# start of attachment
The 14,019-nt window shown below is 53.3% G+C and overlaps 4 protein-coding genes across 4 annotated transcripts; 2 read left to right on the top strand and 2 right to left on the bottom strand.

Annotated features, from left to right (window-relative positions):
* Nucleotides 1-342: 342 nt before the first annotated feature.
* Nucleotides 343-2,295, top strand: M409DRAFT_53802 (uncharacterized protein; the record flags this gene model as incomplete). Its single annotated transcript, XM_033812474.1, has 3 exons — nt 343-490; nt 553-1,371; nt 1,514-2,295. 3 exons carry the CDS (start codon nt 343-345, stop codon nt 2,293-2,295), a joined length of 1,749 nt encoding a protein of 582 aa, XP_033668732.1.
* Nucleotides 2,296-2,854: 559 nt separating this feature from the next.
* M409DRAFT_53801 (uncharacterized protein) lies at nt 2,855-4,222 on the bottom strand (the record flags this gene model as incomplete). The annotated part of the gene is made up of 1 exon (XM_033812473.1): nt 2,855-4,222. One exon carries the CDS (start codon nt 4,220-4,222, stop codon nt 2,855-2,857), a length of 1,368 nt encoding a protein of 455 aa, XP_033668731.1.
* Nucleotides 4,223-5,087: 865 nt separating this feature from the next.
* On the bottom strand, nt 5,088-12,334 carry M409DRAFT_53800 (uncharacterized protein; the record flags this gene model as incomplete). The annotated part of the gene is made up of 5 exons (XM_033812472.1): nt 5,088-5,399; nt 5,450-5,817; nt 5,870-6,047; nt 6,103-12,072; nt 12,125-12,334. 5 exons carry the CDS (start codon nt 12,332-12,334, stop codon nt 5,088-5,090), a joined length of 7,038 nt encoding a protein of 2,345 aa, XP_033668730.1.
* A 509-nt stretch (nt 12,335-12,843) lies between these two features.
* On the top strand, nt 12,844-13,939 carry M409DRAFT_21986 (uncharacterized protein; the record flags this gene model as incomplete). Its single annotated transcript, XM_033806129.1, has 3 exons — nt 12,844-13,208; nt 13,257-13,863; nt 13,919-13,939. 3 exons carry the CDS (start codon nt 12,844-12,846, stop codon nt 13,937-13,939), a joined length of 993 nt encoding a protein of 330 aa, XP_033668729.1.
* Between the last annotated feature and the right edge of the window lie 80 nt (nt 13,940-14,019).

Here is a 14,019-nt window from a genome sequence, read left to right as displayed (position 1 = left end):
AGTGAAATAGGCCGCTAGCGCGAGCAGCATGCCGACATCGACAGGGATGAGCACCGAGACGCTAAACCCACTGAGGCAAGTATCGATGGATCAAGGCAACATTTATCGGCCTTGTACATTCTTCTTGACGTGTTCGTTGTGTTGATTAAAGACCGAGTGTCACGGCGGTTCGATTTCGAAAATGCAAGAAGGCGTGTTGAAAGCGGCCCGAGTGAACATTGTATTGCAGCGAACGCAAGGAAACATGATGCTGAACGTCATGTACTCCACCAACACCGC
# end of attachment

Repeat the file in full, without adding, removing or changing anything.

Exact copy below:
The 14,019-nt window shown below is 53.3% G+C and overlaps 4 protein-coding genes across 4 annotated transcripts; 2 read left to right on the top strand and 2 right to left on the bottom strand.

Annotated features, from left to right (window-relative positions):
* Nucleotides 1-342: 342 nt before the first annotated feature.
* Nucleotides 343-2,295, top strand: M409DRAFT_53802 (uncharacterized protein; the record flags this gene model as incomplete). Its single annotated transcript, XM_033812474.1, has 3 exons — nt 343-490; nt 553-1,371; nt 1,514-2,295. 3 exons carry the CDS (start codon nt 343-345, stop codon nt 2,293-2,295), a joined length of 1,749 nt encoding a protein of 582 aa, XP_033668732.1.
* Nucleotides 2,296-2,854: 559 nt separating this feature from the next.
* M409DRAFT_53801 (uncharacterized protein) lies at nt 2,855-4,222 on the bottom strand (the record flags this gene model as incomplete). The annotated part of the gene is made up of 1 exon (XM_033812473.1): nt 2,855-4,222. One exon carries the CDS (start codon nt 4,220-4,222, stop codon nt 2,855-2,857), a length of 1,368 nt encoding a protein of 455 aa, XP_033668731.1.
* Nucleotides 4,223-5,087: 865 nt separating this feature from the next.
* On the bottom strand, nt 5,088-12,334 carry M409DRAFT_53800 (uncharacterized protein; the record flags this gene model as incomplete). The annotated part of the gene is made up of 5 exons (XM_033812472.1): nt 5,088-5,399; nt 5,450-5,817; nt 5,870-6,047; nt 6,103-12,072; nt 12,125-12,334. 5 exons carry the CDS (start codon nt 12,332-12,334, stop codon nt 5,088-5,090), a joined length of 7,038 nt encoding a protein of 2,345 aa, XP_033668730.1.
* A 509-nt stretch (nt 12,335-12,843) lies between these two features.
* On the top strand, nt 12,844-13,939 carry M409DRAFT_21986 (uncharacterized protein; the record flags this gene model as incomplete). Its single annotated transcript, XM_033806129.1, has 3 exons — nt 12,844-13,208; nt 13,257-13,863; nt 13,919-13,939. 3 exons carry the CDS (start codon nt 12,844-12,846, stop codon nt 13,937-13,939), a joined length of 993 nt encoding a protein of 330 aa, XP_033668729.1.
* Between the last annotated feature and the right edge of the window lie 80 nt (nt 13,940-14,019).

Here is a 14,019-nt window from a genome sequence, read left to right as displayed (position 1 = left end):
AGTGAAATAGGCCGCTAGCGCGAGCAGCATGCCGACATCGACAGGGATGAGCACCGAGACGCTAAACCCACTGAGGCAAGTATCGATGGATCAAGGCAACATTTATCGGCCTTGTACATTCTTCTTGACGTGTTCGTTGTGTTGATTAAAGACCGAGTGTCACGGCGGTTCGATTTCGAAAATGCAAGAAGGCGTGTTGAAAGCGGCCCGAGTGAACATTGTATTGCAGCGAACGCAAGGAAACATGATGCTGAACGTCATGTACTCCACCAACACCGC